In this video Rabbi Capers Funnye, leader of Beth Shalom B’nai Zaken Ethiopian Hebrew Congregation, reflects on the words of Dr. King and how blacks and Jews fit into the “garment of destiny” King described in his “Letter from a Birmingham Jail.”
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Working at the Jewish Council on Urban Affairs for 12 years, Verna Jaunes is a seasoned JCUA veteran. As office administrator she plays a key role at JCUA providing support to staff and ensuring that all office equipment is functioning.
In March 1998 I was working for the OfficeTeam Agency as a temp when I received a call for a new assignment at the Jewish Council on Urban Affairs.
At the time I had no idea what JCUA did or what I would be doing there. It was a temporary assignment to help with data entry and other administrative duties. The office administrator gave me a key and said the staff worked on flex time, so I would have to let myself in each morning.
“Okay, how long am I going to be here?” I wondered.
I spent my time in the office dealing with donors and events. In the beginning I didn’t think much about the fact that JCUA is a Jewish organization. They were always discussing public housing, CHA transformation plans, policy issues or plans of the community partners at the staff meetings.
The Associate Division and its quarterly gathering, plans for the Annual Meeting and the summer concert at Ravinia, and the Annual Dinner were also discussed.
Getting days off the first year was great! Everyone kept asking me where I worked. “A Jewish social justice organization,” I’d reply.
“Why are you off so much?”
“It’s a Jewish holiday!”
After a year of that I decided it would be best if I at least learned the names of the holidays and what they represented.
Meeting Rabbi Marx was a great experience. He’d come to the office for meetings with the program staff and speak about why he felt the need to start this organization. The fact that he was willing to go against the majority view and stand for the rights of black individuals to have better homes at fair prices was inspiring.
His decision to march with Dr. King in Marquette Park–knowing that he could be physically hurt and his career goals possibly hindered– gave me a clearer idea of his character. In spite of personal repercussions, Rabbi Marx was willing to speak out for social change in Chicago. I also understood how he could motivate Jane Ramsey to continue the fight against injustice.
Soon I found myself opened to diverse beliefs, which increased my belief in what the organization stood for.
I also had the opportunity to have great interactions with Lew Kreinberg, JCUA’s first staff member. He was the type of outspoken person that always got to the heart of the matter with me. He loved the West Side and was constantly saying the West Side was the best side. He always thought I should get out of the office and work in the community, as he was always working in the community with groups like the Coalition to Protect Public Housing and the Westside Federation.
The office atmosphere encouraged my interest in learning about the people I worked with– their values, their ideas.
I always thought Jewish meant religious. I found out that it was a way of life with a specific set of values and prophetic requirements and that all Jews are not the same–that there are a variety of beliefs.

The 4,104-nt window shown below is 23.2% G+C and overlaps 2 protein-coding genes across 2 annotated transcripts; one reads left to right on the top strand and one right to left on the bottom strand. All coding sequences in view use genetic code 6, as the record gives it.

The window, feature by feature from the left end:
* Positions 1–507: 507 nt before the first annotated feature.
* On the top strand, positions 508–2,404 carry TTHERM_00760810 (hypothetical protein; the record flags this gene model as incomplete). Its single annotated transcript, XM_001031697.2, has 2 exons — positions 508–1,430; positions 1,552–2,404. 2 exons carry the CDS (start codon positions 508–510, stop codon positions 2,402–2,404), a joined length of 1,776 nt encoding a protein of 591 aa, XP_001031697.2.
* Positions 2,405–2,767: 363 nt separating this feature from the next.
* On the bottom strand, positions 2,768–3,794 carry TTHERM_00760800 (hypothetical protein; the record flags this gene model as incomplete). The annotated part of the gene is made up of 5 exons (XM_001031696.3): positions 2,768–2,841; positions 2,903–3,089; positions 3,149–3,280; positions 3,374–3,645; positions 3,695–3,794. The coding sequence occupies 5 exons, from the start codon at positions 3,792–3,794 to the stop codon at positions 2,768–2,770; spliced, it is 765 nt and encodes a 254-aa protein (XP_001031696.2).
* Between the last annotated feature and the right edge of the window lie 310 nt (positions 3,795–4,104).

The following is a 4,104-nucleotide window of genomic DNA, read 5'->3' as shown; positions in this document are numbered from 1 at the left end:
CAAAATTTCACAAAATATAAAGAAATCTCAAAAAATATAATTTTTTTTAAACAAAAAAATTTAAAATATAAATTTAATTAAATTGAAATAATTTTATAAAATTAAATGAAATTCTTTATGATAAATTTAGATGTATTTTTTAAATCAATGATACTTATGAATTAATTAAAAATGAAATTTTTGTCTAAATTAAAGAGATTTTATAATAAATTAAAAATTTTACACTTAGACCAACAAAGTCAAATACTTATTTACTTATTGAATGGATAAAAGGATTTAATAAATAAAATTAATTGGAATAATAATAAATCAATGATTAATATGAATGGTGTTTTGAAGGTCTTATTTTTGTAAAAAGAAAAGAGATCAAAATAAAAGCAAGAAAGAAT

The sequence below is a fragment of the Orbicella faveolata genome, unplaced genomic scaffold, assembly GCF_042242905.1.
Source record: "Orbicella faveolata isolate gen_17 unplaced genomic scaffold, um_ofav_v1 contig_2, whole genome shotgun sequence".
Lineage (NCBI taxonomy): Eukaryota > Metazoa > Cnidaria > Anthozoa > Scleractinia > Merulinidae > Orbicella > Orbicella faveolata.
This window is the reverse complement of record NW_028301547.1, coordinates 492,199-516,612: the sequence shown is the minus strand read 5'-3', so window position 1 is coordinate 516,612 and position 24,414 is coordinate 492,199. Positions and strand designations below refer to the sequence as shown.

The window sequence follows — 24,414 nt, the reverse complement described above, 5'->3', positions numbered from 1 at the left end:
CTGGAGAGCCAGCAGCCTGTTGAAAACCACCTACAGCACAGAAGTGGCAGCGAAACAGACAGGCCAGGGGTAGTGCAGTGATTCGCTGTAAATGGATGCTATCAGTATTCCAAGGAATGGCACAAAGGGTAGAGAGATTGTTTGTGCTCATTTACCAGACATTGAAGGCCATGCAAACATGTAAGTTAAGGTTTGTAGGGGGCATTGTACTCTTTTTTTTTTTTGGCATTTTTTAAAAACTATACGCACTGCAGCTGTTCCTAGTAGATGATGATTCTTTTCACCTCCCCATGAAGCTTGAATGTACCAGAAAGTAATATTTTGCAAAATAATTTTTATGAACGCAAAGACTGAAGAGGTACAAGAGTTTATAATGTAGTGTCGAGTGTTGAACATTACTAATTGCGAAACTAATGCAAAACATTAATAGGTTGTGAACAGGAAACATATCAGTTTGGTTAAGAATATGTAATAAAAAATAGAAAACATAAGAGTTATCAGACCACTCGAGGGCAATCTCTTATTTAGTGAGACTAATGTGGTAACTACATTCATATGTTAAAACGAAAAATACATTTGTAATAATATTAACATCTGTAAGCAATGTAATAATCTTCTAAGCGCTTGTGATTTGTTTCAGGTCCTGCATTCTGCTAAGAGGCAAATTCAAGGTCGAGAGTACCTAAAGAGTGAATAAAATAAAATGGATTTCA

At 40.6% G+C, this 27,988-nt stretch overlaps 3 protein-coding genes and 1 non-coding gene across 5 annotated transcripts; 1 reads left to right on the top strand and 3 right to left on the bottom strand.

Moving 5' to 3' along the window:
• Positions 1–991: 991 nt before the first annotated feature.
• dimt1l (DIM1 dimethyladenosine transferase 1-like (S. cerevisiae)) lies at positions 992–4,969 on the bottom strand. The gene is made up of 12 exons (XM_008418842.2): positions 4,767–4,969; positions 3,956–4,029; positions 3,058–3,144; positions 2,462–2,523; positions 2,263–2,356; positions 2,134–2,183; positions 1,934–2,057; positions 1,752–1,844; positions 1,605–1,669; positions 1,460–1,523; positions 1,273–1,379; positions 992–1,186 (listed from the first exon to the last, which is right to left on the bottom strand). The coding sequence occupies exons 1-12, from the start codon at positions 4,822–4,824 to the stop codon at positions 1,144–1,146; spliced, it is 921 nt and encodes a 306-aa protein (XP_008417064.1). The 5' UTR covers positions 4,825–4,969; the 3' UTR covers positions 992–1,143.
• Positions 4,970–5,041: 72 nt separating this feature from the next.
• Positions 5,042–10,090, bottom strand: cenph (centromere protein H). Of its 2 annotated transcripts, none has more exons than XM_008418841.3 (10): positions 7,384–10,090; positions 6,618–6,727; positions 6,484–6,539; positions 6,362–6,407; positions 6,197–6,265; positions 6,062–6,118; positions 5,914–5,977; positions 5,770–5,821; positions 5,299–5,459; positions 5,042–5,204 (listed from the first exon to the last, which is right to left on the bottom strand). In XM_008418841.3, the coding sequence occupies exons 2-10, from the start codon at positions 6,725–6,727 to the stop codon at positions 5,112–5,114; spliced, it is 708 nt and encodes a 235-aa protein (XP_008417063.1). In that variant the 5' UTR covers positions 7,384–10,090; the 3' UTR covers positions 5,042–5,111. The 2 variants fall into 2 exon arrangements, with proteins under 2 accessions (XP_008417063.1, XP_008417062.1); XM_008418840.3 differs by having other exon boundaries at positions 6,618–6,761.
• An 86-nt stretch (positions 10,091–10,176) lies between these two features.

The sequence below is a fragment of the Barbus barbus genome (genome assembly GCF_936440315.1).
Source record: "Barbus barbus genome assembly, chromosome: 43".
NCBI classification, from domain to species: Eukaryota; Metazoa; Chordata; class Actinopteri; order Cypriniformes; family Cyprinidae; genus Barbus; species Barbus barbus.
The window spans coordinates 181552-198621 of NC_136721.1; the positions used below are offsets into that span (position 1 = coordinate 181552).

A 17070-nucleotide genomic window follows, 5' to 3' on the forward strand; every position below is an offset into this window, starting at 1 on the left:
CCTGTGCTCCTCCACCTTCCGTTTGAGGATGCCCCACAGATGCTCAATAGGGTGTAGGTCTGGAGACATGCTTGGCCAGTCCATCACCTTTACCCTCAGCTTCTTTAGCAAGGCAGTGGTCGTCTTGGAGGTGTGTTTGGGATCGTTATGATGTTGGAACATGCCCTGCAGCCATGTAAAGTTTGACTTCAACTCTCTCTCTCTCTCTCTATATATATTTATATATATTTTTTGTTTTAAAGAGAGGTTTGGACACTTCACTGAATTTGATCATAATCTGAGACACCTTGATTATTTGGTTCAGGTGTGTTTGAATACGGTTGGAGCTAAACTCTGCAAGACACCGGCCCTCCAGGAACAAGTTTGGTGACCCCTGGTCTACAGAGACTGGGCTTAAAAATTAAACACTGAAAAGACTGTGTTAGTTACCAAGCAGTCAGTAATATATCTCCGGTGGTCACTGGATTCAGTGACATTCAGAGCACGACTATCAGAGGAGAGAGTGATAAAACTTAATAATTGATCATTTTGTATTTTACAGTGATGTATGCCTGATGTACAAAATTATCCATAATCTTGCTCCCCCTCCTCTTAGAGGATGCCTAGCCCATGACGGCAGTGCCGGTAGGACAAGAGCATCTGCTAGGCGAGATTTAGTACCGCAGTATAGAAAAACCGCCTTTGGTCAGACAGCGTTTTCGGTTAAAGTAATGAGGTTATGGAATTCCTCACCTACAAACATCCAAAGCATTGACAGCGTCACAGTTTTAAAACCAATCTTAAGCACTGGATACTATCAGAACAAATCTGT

I’ve had the opportunity to meet young men and women from all around the country who shared a common driving interest in social justice. I’ve listened to their goals and plans for the future. I’ve also spent time with great German interns, who were dedicated, focused and contributed something lasting to the organization.
The passion of Kat Haines for the Ida B. Wells housing residents and Imagine Englewood If…; Stacey Flint keeping us informed on legal changes; Java (Ilanit) Goldberg, and Jessica Aranda for their work with the Latino Union. The time they willingly dedicated to their cause renewed my love for people.
The need to learn and respect others was enforced through interactions with Rabbi Jill Jacobs, Guy Austrian, Annie Grossman, Maria Cruz, Raj Nayak and Patricia Smith. They inspired me to express and explore information for personal reflection.
I learned about team building and working with others from Gretchen Solomon, Brian Gladstein, Josh Prudowsky, Gabriel Machanbanski and Sari Rubin, who wanted cross-training for everyone in order to foster understanding of the different roles each held in making sure JCUA’s mission was met.
The peace and spiritual lifts came from Ari Hart and Asaf Bar-Tura. They made me explore myself and opened my heart to the religious beliefs of others as a way to clarify my contact and willingness to be open-minded and seek the opinions of others. This is good because it helps eliminate the myths and misinformation received through a third party.
The history of Jewish involvement in the Civil Rights Movement assisted in my understanding of the reasons the organization I worked for was constantly speaking out against injustice.
The oppression, segregation, hatred that African-American and Jewish people have suffered through the centuries helps to retain the focus of a coalitional relationship of communities on social justice and other issues.
Working at JCUA has confirmed my belief that the future of the African-American and Jewish community is with the children and the values they hold.
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Longtime Chicago activist, historian and professor Timuel Black talks about his childhood, military experiences and more in the context of how blacks and Jews fit into the “Garment of Destiny” Dr. Martin Luther King Jr. described in his Letter from a Birmingham Jail.